Friday, June 19, 2020


I was reading the old issue of B&W magazine and came across a photographer named Lisa Elmaleh whose work had immediate appeal.  Maybe it is her subject matter - remote and fragile places.  Maybe it is her technique - she does 8x10 wet plate photographs using a darkroom on the back of her truck.  Both are sources for a connection.

Two words I often used to describe my own work are "slow" and "deliberate."  It is something people just don't seem to understand, how the tools and techniques you use are so integral to how you relate, understand, and interpret your subject.

Lisa understands.  When you must invest significant effort to make a photograph, you go slower and become more intimate with your surroundings.  And with that comes a connection and an understanding.

Visit her website: 

Lisa Elmaleh and her 1996 Toyota Tacoma "Harriet."
Note the darkroom in the back of the truck.
(LE, Hope you don't mind me using your photograph - thanks!)

Monday, June 8, 2020

Editor's Choice

Negatives (developed in pyro) on the lightbox for editing.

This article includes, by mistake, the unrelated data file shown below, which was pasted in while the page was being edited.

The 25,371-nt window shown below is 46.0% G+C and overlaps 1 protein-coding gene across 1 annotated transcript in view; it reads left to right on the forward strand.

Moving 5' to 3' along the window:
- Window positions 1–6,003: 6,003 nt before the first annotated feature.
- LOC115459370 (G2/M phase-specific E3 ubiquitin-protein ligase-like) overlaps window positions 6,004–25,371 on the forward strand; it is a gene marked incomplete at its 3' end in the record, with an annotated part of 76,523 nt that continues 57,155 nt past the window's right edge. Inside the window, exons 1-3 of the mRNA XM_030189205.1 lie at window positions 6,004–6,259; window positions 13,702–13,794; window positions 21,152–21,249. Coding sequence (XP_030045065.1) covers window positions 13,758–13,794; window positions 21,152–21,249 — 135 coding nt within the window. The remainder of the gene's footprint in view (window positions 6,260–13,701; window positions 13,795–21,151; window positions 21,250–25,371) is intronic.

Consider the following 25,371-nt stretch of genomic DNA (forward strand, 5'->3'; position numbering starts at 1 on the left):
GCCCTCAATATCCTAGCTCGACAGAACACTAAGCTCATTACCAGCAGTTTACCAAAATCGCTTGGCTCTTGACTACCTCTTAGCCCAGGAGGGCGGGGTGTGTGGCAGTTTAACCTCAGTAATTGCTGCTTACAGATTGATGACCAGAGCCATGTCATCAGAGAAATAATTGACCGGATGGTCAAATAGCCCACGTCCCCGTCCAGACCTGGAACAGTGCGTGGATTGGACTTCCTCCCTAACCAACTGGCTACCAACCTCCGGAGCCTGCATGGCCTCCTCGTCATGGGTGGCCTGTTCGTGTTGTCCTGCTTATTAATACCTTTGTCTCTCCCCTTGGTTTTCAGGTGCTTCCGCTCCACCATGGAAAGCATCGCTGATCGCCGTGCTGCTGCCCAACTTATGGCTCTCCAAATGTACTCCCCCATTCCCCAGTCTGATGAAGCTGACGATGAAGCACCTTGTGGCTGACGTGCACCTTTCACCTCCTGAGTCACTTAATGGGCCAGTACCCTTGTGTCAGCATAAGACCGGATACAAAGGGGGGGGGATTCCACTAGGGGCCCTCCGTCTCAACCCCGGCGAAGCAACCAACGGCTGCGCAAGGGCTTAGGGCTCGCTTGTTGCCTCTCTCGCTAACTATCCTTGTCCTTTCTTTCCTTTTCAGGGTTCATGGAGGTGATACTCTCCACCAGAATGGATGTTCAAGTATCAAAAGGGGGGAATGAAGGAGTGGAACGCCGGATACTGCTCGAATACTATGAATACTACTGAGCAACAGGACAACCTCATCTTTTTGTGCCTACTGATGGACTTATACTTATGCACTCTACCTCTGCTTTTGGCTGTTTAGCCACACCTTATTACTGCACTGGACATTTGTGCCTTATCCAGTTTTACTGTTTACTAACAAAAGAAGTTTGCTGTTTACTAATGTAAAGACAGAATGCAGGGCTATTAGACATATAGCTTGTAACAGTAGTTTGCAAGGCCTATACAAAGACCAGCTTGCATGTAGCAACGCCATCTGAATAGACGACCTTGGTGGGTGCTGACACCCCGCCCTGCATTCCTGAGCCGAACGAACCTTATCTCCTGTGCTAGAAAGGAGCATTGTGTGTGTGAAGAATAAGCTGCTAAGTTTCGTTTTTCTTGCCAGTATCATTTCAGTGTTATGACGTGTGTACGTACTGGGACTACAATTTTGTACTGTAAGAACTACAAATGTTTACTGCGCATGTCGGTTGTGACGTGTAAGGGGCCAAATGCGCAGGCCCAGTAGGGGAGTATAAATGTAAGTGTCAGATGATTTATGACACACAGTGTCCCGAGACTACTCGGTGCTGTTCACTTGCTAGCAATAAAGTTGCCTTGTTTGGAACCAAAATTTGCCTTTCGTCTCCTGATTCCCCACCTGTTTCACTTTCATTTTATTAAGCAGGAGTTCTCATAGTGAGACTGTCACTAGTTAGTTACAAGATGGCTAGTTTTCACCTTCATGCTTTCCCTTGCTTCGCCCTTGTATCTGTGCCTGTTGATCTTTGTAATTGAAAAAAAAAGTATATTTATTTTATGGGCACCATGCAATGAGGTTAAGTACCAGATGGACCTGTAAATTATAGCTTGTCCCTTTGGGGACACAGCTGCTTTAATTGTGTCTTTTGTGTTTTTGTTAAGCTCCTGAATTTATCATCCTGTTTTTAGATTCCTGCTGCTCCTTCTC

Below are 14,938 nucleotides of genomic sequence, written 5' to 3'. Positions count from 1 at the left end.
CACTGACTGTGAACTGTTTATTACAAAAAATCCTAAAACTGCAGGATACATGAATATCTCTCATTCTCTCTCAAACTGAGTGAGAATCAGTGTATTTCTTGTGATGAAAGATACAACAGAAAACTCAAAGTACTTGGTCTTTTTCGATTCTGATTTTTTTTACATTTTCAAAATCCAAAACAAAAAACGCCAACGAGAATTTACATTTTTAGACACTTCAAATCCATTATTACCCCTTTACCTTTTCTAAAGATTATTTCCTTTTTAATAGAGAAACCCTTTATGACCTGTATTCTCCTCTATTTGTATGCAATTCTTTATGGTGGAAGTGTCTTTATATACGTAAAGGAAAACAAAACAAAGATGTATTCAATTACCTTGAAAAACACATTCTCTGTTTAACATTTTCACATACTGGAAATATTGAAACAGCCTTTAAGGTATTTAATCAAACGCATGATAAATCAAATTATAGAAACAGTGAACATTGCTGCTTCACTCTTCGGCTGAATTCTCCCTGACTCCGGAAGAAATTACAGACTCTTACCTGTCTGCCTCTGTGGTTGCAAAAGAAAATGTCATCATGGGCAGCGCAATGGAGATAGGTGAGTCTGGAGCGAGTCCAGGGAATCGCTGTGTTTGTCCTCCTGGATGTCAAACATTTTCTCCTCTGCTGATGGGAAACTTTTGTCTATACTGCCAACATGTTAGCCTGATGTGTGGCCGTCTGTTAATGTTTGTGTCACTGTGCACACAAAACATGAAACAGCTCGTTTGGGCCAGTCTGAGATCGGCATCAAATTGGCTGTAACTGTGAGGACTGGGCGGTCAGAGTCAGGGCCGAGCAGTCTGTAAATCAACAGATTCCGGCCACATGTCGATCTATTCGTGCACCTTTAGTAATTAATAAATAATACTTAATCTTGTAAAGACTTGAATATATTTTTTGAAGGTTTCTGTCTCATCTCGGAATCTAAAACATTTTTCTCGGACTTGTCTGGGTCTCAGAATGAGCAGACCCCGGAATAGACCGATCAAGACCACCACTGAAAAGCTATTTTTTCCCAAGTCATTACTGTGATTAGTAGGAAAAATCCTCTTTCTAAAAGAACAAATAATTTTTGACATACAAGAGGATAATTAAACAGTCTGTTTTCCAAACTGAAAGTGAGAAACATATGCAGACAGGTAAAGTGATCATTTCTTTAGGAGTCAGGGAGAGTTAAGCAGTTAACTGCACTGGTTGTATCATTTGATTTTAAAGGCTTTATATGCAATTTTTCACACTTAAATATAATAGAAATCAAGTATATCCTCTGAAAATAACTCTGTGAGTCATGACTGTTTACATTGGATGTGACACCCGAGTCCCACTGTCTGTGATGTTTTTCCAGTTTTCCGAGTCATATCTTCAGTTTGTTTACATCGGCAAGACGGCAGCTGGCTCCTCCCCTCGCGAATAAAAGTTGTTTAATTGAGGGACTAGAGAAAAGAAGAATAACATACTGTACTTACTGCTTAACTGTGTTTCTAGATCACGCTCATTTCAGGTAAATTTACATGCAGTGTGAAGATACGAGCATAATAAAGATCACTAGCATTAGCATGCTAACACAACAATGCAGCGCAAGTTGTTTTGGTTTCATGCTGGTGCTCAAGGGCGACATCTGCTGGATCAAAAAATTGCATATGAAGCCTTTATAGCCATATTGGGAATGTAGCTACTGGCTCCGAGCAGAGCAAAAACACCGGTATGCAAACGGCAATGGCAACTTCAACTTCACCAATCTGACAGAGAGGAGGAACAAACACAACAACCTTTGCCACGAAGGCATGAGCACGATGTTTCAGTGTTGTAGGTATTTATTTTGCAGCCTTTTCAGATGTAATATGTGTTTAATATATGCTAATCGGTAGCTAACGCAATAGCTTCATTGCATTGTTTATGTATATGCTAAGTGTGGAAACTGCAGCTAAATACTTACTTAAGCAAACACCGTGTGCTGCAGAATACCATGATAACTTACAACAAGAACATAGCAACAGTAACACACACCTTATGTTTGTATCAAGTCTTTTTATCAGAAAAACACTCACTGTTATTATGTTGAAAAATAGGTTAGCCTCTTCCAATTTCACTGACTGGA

I was talking with my good friend T.H. and we got on the topic of editing our work.

As a film and darkroom photographer, careful editing comes part-n-parcel with the business because I have to make the best use of limited time and can't waste energy on mediocre images. In fact, the same is true for any artist producing fine art prints, regardless of the media.

But it can take extra effort for the strictly digital photographer who only shows their work on electronic platforms.  Let's face it, it's just too easy to rack up thousands of images.  And with storage media so cheap there is little incentive to clean things up - at least from the hardware view.

But there are some very important reasons to "clean things up."  Editing one's work is a skill that takes time to master and requires that you take a hard, objective look at your image making skills.  Are you setting too low a standard?  Are you getting images you want or simply settling for images you just happened to get?

I was very impressed with T.H.'s editing efforts.  In addition to cleaning out the stuff that did not make the grade, his standard for "making the grade" keeps getting higher and higher.  T.H. takes his photography seriously and he knows that objective editing is one of most important tools in the serious photographer's toolbox.